Fiction: Noni

Tejaswinee Roychowdhury

 by Tejaswinee Roychowdhury

 

Noni sits on the porch eating oranges.

Noni, how did you escape death?

She holds up an orange peel, folds it hard, and says, “I squirted this in his eyes.”

She says she’s been escaping death since she was little. Hiding behind curtains when her father broke furniture. Breaking falls on soft grass. Balancing on planks over rivers carrying crocodiles. Dancing on tiptoes around hypnotised cobras.

“The trick is to best him,” she trails off, her dancing eyes scanning patchy noon skies.

Noni, what are you looking for?

“Bees.”

She says they’ll fly in with a great big buzz and muffle the sound of my mum and dad screaming at each other. She says she invited the bees from the hives in the cemetery because she’s run out of stories.

I wish she didn’t invite the bees. Her stories were more than a mere protective cocoon. The story where a dog was cursed never to bark. The story where the ghost of an unwed woman sat atop the branches of a sandpaper tree looking for lovers. The story where a mama bear searched for her cub in magical Himalayan woods. Her stories were home on a sultry afternoon.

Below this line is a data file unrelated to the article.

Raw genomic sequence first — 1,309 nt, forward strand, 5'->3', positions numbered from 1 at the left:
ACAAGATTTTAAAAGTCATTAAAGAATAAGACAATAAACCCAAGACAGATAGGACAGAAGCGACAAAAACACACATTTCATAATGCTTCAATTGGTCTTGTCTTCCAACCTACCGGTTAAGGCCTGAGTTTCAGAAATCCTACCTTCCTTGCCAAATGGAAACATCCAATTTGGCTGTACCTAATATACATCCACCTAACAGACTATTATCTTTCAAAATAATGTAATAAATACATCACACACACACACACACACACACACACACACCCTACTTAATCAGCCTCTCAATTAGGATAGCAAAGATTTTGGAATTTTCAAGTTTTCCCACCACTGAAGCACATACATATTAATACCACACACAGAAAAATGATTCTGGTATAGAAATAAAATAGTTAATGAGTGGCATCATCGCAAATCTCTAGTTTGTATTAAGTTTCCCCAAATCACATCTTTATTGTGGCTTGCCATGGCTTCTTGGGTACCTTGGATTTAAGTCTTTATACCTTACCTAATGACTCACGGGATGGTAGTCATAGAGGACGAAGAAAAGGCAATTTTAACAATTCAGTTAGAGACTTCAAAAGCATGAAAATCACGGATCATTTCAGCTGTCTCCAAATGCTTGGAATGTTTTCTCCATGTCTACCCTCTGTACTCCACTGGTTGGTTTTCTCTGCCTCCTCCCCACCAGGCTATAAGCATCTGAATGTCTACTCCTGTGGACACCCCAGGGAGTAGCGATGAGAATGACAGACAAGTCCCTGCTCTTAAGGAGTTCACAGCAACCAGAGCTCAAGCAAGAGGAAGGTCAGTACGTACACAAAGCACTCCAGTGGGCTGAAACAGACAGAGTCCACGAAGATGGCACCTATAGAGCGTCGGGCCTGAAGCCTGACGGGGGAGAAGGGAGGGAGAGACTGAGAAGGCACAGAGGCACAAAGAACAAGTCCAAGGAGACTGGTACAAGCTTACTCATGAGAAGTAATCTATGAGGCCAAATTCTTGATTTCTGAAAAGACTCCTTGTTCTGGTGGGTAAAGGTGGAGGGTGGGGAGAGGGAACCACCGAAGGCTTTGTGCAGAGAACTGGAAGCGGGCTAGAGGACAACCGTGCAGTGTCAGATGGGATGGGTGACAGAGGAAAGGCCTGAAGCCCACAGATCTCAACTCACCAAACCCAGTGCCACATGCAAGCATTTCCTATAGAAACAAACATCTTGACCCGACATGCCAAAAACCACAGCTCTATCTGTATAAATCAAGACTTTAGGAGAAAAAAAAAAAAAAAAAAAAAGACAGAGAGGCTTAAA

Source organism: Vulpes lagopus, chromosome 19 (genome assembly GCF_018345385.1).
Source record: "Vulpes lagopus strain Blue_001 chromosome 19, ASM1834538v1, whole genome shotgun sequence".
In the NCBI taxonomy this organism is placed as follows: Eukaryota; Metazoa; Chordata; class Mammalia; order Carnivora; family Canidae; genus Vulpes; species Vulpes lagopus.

“If you like stories so much, you can write your own.”

But I don’t know how to write stories. Even if I did learn, I wouldn’t know how to escape into their folds for they’d be stories without mystery, stories I knew the endings to. And they’d be boring. Unlike Noni, I knew nothing about ghosts or fairy magic. She could spin fantasies out of candy floss.

Fireflies, for instance. For a whole year, I was convinced if I touched them, I’d be siphoned off into another world where mushrooms grew as tall as banyan trees and heroic witches carried poisonous poppy seeds into their annual war against the evil queen for hiking milk prices on Christmas.

Perhaps, I can regurgitate Noni’s stories till I grow sick of them. It’s a plan.

Noni, did you miss me?

“Foolish girl,” she says. “There’s nothing about you I wouldn’t miss.”

She says she missed ink stains on my little palms, the way I tongue around my full mouth to fish out sly bones of the steam-cooked hilsa, and my head on her lap while she combed for lice that were never there.

Will you now stay?

Quiet hangs in the evening air that smells of mum’s eggplant-besan fries.

Noni, how did you escape death again?

“I didn’t,” she says, her eyes suddenly hollow like caves.

She did though. And she will stay. I buried the sandal she’d lost behind the wild hibiscus that grew on unclaimed land. It tethers Noni to the backyard of our house.


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